Globally, food production must increase by 70% by 2050 to meet the demand. Yet nearly one third of all food produced for human consumption is lost or wasted each year.

The environmental effects of food waste in the country are “staggering”, she says. “If you take into account all the food produced for consumption that is not consumed, it means that all the input material to produce that food is also wasted. That includes the water, the energy, and the diesel that is used on farms, and all the emissions associated with the entire supply chain.”

The decomposition of wasted food disposed of at landfills generates methane, a greenhouse gas more effective at trapping heat in the atmosphere than carbon dioxide, contributing to climate change.

“You also have the potential for water and air pollution and we are running out of landfill space, especially in the big metro areas.”

The study shows how food waste in the consumption stage has soared from 5% in 2013 to 18% in 2021. According to the CSIR and the department of forestry, fisheries and the environment’s food waste prevention and management guideline for South Africa, on average each person in Johannesburg disposes of 12kg of food a year into the municipal bin, and in Ekurhuleni it is 8kg a person a year.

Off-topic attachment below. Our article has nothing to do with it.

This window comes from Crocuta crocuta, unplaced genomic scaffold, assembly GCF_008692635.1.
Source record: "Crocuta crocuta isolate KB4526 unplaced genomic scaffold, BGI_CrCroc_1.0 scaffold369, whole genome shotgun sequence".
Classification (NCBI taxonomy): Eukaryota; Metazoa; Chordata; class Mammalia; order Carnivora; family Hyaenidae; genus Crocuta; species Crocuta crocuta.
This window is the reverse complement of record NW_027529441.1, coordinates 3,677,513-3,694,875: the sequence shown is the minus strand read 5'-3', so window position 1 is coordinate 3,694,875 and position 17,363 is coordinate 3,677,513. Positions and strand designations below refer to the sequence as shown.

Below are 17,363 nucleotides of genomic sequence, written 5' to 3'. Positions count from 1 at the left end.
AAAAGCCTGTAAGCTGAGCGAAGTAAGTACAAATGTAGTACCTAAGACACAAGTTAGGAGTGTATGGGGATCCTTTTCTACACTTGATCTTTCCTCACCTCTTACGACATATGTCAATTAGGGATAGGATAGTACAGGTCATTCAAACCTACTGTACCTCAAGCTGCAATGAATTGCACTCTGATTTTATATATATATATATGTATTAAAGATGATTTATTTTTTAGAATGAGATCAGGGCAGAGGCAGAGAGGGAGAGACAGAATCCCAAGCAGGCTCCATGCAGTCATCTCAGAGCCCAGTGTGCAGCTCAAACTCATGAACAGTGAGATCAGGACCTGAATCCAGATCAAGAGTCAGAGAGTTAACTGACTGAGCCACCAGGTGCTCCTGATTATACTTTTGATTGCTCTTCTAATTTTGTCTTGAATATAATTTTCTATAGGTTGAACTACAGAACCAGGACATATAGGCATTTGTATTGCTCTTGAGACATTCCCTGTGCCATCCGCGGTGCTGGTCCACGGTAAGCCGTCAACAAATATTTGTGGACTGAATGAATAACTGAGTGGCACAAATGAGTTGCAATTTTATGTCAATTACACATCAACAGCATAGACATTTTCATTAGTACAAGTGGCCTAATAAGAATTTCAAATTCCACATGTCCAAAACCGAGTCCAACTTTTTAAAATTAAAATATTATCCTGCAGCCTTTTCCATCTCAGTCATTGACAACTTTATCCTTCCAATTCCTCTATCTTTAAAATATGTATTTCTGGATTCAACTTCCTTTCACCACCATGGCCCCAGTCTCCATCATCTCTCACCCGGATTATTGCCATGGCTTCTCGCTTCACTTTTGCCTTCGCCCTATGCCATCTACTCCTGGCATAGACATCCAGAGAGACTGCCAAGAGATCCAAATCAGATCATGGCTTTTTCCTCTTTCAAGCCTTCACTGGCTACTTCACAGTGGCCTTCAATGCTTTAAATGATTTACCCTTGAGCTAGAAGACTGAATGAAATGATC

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Reducing food waste through better demand planning

Reducing food waste through better demand planning

In South Africa, retailers like Shoprite have been using machine learning and AI to help them reduce food waste. This is done by predicting what to stock and the amount required. The result has been a substantial reduction in food waste.

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